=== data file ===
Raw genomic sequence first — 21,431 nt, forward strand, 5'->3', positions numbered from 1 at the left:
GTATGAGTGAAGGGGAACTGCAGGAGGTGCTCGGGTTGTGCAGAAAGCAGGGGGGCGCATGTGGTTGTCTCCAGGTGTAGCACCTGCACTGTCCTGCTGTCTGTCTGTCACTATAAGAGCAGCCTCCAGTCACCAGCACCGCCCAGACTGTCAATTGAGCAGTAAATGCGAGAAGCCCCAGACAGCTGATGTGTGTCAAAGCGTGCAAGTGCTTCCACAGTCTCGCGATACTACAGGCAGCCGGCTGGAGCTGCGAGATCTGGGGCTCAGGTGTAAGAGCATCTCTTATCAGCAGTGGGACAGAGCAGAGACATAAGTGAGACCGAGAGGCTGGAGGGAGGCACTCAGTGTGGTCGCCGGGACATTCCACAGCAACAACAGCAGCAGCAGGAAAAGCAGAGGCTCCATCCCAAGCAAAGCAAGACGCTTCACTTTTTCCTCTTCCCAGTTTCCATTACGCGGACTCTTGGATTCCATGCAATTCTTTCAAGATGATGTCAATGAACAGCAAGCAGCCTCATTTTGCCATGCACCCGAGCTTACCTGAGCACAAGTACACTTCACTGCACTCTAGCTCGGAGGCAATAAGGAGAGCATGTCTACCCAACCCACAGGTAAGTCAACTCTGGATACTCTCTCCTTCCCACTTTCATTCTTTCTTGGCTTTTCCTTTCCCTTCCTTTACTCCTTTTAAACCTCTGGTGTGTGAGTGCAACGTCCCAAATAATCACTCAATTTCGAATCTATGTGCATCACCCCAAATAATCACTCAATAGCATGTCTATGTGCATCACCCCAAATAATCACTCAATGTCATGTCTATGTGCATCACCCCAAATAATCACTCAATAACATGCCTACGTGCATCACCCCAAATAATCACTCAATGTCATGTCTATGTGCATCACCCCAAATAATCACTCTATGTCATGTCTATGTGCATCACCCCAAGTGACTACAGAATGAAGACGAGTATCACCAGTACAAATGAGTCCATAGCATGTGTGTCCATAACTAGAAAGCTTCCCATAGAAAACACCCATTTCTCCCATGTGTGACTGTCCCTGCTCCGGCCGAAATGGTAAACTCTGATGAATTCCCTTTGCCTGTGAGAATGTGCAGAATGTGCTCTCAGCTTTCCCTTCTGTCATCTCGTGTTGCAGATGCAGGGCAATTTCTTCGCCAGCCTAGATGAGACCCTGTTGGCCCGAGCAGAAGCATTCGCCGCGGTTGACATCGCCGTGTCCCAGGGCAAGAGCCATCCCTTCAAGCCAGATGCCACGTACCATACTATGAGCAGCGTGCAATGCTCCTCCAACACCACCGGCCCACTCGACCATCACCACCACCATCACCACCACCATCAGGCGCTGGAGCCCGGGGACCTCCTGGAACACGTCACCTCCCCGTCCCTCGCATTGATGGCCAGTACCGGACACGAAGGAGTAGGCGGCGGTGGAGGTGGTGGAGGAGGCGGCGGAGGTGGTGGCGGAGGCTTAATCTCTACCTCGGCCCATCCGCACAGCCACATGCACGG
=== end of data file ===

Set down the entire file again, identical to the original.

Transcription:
Raw genomic sequence first — 21,431 nt, forward strand, 5'->3', positions numbered from 1 at the left:
GTATGAGTGAAGGGGAACTGCAGGAGGTGCTCGGGTTGTGCAGAAAGCAGGGGGGCGCATGTGGTTGTCTCCAGGTGTAGCACCTGCACTGTCCTGCTGTCTGTCTGTCACTATAAGAGCAGCCTCCAGTCACCAGCACCGCCCAGACTGTCAATTGAGCAGTAAATGCGAGAAGCCCCAGACAGCTGATGTGTGTCAAAGCGTGCAAGTGCTTCCACAGTCTCGCGATACTACAGGCAGCCGGCTGGAGCTGCGAGATCTGGGGCTCAGGTGTAAGAGCATCTCTTATCAGCAGTGGGACAGAGCAGAGACATAAGTGAGACCGAGAGGCTGGAGGGAGGCACTCAGTGTGGTCGCCGGGACATTCCACAGCAACAACAGCAGCAGCAGGAAAAGCAGAGGCTCCATCCCAAGCAAAGCAAGACGCTTCACTTTTTCCTCTTCCCAGTTTCCATTACGCGGACTCTTGGATTCCATGCAATTCTTTCAAGATGATGTCAATGAACAGCAAGCAGCCTCATTTTGCCATGCACCCGAGCTTACCTGAGCACAAGTACACTTCACTGCACTCTAGCTCGGAGGCAATAAGGAGAGCATGTCTACCCAACCCACAGGTAAGTCAACTCTGGATACTCTCTCCTTCCCACTTTCATTCTTTCTTGGCTTTTCCTTTCCCTTCCTTTACTCCTTTTAAACCTCTGGTGTGTGAGTGCAACGTCCCAAATAATCACTCAATTTCGAATCTATGTGCATCACCCCAAATAATCACTCAATAGCATGTCTATGTGCATCACCCCAAATAATCACTCAATGTCATGTCTATGTGCATCACCCCAAATAATCACTCAATAACATGCCTACGTGCATCACCCCAAATAATCACTCAATGTCATGTCTATGTGCATCACCCCAAATAATCACTCTATGTCATGTCTATGTGCATCACCCCAAGTGACTACAGAATGAAGACGAGTATCACCAGTACAAATGAGTCCATAGCATGTGTGTCCATAACTAGAAAGCTTCCCATAGAAAACACCCATTTCTCCCATGTGTGACTGTCCCTGCTCCGGCCGAAATGGTAAACTCTGATGAATTCCCTTTGCCTGTGAGAATGTGCAGAATGTGCTCTCAGCTTTCCCTTCTGTCATCTCGTGTTGCAGATGCAGGGCAATTTCTTCGCCAGCCTAGATGAGACCCTGTTGGCCCGAGCAGAAGCATTCGCCGCGGTTGACATCGCCGTGTCCCAGGGCAAGAGCCATCCCTTCAAGCCAGATGCCACGTACCATACTATGAGCAGCGTGCAATGCTCCTCCAACACCACCGGCCCACTCGACCATCACCACCACCATCACCACCACCATCAGGCGCTGGAGCCCGGGGACCTCCTGGAACACGTCACCTCCCCGTCCCTCGCATTGATGGCCAGTACCGGACACGAAGGAGTAGGCGGCGGTGGAGGTGGTGGAGGAGGCGGCGGAGGTGGTGGCGGAGGCTTAATCTCTACCTCGGCCCATCCGCACAGCCACATGCACGG